The most important Celtic holidays celebrated throughout the year include Imbolc, also known as St. Brigid's Day.
There are eight special sacred days in Ireland from the times when the old Celtic world stopped to celebrate. Christianity adapted many of their feast days to match the old Celtic traditions with the first one coming up, on February 1.
St Brigid's Day - Imbolc
The year's first sacred holiday, the feast day of Saint Brigid, is celebrated on February 1, marking the beginning of Spring.
The Bogha Bríde or Brigid's Day Cross is the symbol of the day. Traditionally, reeds or straw are collected from the fields and crafted into a cross. St. Brigid is Ireland’s first native saint, the most celebrated Irish female saint and was the Abbess of one of the first convents in Ireland.
Read more: Why Irish women should follow St. Brigid, not just St. Patrick
St. Patrick's Day - Spring Equinox
Around the globe Irish people and those of Irish decent celebrate St. Patrick's Day on March 17, which is one of Ireland's biggest holidays.
The special holiday is devoted to the patron saint of Ireland. The religious day is marked by a special mass for the feast and traditionally everyone wears green. This is considered the middle of the Spring season and is also referred to as the Spring Equinox.
Read more: St. Patrick’s Breastplate - the poem of Ireland’s greatest saint
May Day - Bealtaine
May Day, the 1st of May, is a Holy Day in Ireland which marks the start of the summer season.
Centuries ago, bonfires were lit to welcome the arrival of summer. In Ireland, depending on what day the holiday falls on, the feast is marked by a public holiday.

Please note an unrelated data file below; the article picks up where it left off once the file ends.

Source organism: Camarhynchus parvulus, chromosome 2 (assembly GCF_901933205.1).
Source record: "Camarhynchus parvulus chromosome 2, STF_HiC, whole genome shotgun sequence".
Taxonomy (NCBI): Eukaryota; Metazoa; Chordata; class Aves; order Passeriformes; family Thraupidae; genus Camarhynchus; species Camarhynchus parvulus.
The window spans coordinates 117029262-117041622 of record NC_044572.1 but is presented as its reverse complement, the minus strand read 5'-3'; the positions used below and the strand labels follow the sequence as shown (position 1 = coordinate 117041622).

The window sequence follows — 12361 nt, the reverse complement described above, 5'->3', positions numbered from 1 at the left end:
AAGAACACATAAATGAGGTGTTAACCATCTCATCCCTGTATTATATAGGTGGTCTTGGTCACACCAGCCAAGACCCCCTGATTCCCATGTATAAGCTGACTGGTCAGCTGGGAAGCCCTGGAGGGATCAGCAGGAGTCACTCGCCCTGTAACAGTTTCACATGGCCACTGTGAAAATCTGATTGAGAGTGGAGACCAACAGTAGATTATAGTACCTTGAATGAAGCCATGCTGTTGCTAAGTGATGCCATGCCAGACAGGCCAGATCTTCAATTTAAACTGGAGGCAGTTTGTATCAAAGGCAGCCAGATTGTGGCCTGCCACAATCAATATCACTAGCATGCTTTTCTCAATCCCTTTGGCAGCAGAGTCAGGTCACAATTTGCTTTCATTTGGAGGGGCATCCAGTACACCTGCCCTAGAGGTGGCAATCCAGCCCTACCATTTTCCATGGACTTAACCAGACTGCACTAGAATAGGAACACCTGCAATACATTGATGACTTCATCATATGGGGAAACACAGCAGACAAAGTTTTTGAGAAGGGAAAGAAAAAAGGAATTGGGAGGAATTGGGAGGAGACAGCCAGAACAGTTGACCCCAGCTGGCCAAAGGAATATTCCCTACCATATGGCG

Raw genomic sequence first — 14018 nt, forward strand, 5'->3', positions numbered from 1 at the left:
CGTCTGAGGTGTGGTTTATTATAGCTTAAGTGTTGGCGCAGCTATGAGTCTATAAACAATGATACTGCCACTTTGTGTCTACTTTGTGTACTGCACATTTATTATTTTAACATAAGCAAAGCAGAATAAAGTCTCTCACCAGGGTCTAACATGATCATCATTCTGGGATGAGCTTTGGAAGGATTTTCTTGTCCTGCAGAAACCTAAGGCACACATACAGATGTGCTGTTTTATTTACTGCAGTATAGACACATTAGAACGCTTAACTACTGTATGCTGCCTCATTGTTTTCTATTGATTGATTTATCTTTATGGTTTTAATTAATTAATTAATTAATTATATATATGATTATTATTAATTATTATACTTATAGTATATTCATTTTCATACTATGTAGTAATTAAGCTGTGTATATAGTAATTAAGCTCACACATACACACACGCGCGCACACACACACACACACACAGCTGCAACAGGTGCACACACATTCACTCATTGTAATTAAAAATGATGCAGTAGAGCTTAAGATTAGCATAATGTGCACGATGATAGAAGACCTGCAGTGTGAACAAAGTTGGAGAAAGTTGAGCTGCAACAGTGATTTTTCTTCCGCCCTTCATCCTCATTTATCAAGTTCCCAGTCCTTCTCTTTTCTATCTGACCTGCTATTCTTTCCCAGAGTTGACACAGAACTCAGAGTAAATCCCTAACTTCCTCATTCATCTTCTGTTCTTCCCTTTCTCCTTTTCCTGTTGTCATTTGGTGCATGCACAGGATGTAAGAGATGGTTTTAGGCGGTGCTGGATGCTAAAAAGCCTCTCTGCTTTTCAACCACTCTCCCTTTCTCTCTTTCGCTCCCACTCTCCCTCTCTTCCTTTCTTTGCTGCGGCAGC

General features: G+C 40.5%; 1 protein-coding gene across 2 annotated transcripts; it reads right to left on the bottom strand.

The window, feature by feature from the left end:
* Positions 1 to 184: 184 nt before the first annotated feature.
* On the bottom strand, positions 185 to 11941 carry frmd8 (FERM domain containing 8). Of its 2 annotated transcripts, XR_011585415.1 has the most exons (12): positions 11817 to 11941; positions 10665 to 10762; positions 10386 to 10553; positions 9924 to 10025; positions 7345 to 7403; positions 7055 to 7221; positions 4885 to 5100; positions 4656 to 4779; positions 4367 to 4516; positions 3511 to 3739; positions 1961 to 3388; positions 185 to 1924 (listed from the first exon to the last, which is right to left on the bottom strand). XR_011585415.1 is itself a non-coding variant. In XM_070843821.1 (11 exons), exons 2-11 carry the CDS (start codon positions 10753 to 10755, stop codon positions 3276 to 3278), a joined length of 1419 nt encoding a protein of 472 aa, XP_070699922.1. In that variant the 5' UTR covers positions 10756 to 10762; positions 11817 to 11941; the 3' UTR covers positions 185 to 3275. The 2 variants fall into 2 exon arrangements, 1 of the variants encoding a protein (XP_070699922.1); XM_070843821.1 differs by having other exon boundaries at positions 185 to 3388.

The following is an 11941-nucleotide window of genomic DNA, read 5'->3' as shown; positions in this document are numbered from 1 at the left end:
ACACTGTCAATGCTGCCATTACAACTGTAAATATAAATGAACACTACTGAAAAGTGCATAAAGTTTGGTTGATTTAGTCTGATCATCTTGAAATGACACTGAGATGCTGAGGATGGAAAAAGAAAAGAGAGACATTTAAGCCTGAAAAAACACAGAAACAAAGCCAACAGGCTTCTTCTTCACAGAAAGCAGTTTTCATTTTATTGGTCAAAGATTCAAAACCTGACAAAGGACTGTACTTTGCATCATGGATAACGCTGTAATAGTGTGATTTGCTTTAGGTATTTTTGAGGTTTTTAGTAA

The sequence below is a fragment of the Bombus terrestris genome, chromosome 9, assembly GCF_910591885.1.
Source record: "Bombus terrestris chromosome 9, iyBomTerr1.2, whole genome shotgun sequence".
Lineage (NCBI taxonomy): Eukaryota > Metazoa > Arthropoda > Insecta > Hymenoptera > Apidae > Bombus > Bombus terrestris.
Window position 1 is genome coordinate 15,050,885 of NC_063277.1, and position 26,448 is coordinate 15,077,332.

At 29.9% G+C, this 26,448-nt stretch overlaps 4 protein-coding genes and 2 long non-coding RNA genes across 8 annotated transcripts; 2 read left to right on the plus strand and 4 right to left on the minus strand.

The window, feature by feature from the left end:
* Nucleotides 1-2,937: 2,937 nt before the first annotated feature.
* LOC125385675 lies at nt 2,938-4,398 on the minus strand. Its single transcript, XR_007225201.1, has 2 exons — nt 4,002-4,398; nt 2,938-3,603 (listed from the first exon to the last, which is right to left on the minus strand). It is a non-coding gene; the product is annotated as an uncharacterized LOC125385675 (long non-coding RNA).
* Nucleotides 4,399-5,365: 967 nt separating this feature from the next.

In towns around the country, May Day fairs are held where farmers and traders all gather in towns to sell their wares.
Read more: Ancient Celtic festival of Bealtaine begins May 1 (PHOTOS)
Midsummer - Summer solstice
The summer solstice is marked in parts of Ireland by bonfires on the side of the road. It is usually celebrated on June 23, the longest day of the year. In rural Ireland communities gather and for their local bonfire and celebrate the longest day of the year with song and dance.
Read more: Summer solstice celebrated at Hill of Tara and around the country
In ancient times this sacred day marked the beginning of harvest on August 1. It honored the Celtic God of Lugh.
In Gaelic folklore it was a time for handfastings or trial marriages that would last a year and a day, which could then be renewed. Many celebrate the holiday today with reunions, bonfires and dancing.
Read more: Lughnasadh recipes, rituals, traditions and symbols for the 2017 festival
Similar to the St. Patrick's Day festival, the Autumn/Fall Equinox celebrates when night and day are of equal duration and usually falls in the middle of Fall, around September 21.
The symbol of the scared day is the cornucopia as all the harvest is collected and the stocks for winter is hoped to be plentiful.
This day falls between two days: Oíche Shamhna (October 31) and Lá na Marbh (November 1st).
Oíche Shamhna is Halloween and Lá na Marbh is the Day of the Dead, or All Souls Day, when those who have passed away are remembered.
It marks the beginning of the “darker half” of the year as the winter approaches.
Read more: Top ten Irish traditions for Halloween
The winter solstice celebrates the shortest day of the year and, depending on the calendar, occurs between December 21-23.
Annually, hundreds of people gather in Newgrange, Co. Meath, Ireland to watch the sunrise magically illuminate the ancient burial site.
* Originally published in 2013.